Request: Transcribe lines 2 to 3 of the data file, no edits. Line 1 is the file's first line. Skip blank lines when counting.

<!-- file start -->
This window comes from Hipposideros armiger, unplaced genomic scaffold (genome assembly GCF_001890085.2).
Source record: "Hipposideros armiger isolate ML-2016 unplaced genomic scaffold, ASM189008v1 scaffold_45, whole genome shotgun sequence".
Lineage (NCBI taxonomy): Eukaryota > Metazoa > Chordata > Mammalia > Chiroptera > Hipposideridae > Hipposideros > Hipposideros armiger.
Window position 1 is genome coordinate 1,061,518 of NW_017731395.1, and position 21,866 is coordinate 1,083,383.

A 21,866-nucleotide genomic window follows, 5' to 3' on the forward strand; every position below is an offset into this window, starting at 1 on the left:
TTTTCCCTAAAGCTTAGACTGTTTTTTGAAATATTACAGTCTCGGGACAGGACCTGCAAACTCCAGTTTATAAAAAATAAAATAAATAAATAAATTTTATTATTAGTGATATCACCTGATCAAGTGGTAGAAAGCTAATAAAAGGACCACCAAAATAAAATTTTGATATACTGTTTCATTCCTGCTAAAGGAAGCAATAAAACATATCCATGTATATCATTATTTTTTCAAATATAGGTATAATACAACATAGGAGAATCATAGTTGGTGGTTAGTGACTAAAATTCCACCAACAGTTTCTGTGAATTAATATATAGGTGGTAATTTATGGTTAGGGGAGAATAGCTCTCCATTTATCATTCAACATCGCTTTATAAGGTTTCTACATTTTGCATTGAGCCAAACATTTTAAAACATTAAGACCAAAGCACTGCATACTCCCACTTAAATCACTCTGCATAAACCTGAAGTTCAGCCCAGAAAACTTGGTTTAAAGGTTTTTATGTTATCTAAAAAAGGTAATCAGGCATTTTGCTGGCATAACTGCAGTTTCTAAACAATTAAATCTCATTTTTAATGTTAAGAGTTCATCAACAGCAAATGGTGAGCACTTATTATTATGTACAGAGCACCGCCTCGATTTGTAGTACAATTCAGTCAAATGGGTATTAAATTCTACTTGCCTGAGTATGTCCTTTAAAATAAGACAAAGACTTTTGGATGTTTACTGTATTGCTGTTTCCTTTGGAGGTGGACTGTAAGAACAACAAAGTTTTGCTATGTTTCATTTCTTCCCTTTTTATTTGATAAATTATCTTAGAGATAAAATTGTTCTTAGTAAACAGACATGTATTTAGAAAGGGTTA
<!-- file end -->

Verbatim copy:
Source record: "Hipposideros armiger isolate ML-2016 unplaced genomic scaffold, ASM189008v1 scaffold_45, whole genome shotgun sequence".
Lineage (NCBI taxonomy): Eukaryota > Metazoa > Chordata > Mammalia > Chiroptera > Hipposideridae > Hipposideros > Hipposideros armiger.